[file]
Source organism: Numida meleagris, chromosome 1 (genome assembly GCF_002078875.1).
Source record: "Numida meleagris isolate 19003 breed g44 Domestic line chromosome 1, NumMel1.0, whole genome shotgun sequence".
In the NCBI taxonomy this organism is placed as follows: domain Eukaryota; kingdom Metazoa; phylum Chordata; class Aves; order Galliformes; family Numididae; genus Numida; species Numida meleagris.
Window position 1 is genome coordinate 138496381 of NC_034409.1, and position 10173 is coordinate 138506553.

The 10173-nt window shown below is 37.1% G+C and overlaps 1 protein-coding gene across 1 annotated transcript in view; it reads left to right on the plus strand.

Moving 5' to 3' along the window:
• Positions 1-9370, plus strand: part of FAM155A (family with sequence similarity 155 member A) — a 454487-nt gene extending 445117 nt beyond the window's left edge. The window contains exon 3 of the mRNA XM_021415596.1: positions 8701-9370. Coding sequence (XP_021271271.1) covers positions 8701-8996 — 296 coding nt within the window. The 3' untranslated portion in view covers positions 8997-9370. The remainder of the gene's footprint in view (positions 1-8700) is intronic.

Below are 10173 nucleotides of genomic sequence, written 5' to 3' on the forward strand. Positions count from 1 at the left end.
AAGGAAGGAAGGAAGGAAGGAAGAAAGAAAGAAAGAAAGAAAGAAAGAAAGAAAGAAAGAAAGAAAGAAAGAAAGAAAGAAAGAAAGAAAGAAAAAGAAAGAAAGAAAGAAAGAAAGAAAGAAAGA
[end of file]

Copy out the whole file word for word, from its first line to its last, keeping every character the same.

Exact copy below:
Source organism: Numida meleagris, chromosome 1 (genome assembly GCF_002078875.1).
Source record: "Numida meleagris isolate 19003 breed g44 Domestic line chromosome 1, NumMel1.0, whole genome shotgun sequence".
In the NCBI taxonomy this organism is placed as follows: domain Eukaryota; kingdom Metazoa; phylum Chordata; class Aves; order Galliformes; family Numididae; genus Numida; species Numida meleagris.
Window position 1 is genome coordinate 138496381 of NC_034409.1, and position 10173 is coordinate 138506553.

The 10173-nt window shown below is 37.1% G+C and overlaps 1 protein-coding gene across 1 annotated transcript in view; it reads left to right on the plus strand.

Moving 5' to 3' along the window:
• Positions 1-9370, plus strand: part of FAM155A (family with sequence similarity 155 member A) — a 454487-nt gene extending 445117 nt beyond the window's left edge. The window contains exon 3 of the mRNA XM_021415596.1: positions 8701-9370. Coding sequence (XP_021271271.1) covers positions 8701-8996 — 296 coding nt within the window. The 3' untranslated portion in view covers positions 8997-9370. The remainder of the gene's footprint in view (positions 1-8700) is intronic.

Below are 10173 nucleotides of genomic sequence, written 5' to 3' on the forward strand. Positions count from 1 at the left end.
AAGGAAGGAAGGAAGGAAGGAAGAAAGAAAGAAAGAAAGAAAGAAAGAAAGAAAGAAAGAAAGAAAGAAAGAAAGAAAGAAAGAAAGAAAGAAAAAGAAAGAAAGAAAGAAAGAAAGAAAGAAAGA